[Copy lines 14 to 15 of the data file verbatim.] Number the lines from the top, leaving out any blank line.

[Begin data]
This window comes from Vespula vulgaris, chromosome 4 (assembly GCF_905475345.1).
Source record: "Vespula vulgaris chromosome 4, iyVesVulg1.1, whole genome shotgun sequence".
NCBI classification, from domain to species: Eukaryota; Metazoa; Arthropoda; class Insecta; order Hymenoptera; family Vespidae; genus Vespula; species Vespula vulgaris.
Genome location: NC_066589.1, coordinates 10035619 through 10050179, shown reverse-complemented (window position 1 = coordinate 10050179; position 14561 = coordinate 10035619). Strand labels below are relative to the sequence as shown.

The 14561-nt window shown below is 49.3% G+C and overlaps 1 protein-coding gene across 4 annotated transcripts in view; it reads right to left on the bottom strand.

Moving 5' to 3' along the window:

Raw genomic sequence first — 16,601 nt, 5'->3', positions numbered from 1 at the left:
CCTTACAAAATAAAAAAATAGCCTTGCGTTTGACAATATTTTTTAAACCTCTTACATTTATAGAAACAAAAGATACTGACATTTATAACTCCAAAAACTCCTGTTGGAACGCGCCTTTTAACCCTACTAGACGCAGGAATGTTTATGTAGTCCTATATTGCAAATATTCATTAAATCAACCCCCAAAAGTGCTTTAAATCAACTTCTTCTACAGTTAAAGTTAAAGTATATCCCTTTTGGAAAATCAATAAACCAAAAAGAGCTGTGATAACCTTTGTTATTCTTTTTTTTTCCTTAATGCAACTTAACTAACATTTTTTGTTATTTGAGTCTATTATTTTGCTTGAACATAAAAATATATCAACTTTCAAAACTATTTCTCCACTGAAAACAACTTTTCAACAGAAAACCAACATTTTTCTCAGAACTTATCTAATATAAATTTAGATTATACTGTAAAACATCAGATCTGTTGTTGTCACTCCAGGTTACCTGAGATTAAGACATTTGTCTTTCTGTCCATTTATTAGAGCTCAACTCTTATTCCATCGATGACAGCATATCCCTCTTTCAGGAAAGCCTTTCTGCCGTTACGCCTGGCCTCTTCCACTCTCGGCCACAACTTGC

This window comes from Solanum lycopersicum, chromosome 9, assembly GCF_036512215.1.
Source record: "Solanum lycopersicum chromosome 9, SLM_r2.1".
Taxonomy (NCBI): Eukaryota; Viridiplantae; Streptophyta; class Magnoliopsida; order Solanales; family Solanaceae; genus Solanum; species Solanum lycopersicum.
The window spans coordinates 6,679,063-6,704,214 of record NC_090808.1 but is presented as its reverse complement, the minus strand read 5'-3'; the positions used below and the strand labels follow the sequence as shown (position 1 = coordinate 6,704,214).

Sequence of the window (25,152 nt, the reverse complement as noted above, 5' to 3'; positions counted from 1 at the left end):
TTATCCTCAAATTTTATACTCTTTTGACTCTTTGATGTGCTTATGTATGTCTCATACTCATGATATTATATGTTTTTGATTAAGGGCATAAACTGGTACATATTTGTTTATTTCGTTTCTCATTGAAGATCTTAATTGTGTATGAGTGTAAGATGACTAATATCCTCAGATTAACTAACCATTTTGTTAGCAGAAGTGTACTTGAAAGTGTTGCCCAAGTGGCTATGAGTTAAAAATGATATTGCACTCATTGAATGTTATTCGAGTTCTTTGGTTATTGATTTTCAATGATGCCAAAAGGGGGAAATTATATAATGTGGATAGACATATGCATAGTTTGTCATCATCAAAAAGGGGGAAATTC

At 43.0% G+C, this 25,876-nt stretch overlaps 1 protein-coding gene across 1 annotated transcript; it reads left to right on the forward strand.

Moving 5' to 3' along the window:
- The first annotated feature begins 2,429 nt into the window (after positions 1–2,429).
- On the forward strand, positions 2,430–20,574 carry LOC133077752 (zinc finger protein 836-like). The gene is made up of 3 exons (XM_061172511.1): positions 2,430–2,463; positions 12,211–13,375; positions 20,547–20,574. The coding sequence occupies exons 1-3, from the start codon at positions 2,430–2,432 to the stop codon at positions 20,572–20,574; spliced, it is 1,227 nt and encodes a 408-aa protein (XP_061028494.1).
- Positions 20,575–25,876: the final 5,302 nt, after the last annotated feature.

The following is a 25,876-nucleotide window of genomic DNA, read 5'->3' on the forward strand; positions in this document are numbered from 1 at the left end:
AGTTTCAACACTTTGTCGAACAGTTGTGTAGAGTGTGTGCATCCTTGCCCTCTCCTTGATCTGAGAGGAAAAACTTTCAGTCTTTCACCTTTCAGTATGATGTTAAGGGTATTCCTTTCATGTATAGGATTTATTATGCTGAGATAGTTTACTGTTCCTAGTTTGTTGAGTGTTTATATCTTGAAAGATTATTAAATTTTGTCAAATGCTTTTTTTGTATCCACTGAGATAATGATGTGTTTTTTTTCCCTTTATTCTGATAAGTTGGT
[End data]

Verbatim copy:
TTATCCTCAAATTTTATACTCTTTTGACTCTTTGATGTGCTTATGTATGTCTCATACTCATGATATTATATGTTTTTGATTAAGGGCATAAACTGGTACATATTTGTTTATTTCGTTTCTCATTGAAGATCTTAATTGTGTATGAGTGTAAGATGACTAATATCCTCAGATTAACTAACCATTTTGTTAGCAGAAGTGTACTTGAAAGTGTTGCCCAAGTGGCTATGAGTTAAAAATGATATTGCACTCATTGAATGTTATTCGAGTTCTTTGGTTATTGATTTTCAATGATGCCAAAAGGGGGAAATTATATAATGTGGATAGACATATGCATAGTTTGTCATCATCAAAAAGGGGGAAATTC

At 43.0% G+C, this 25,876-nt stretch overlaps 1 protein-coding gene across 1 annotated transcript; it reads left to right on the forward strand.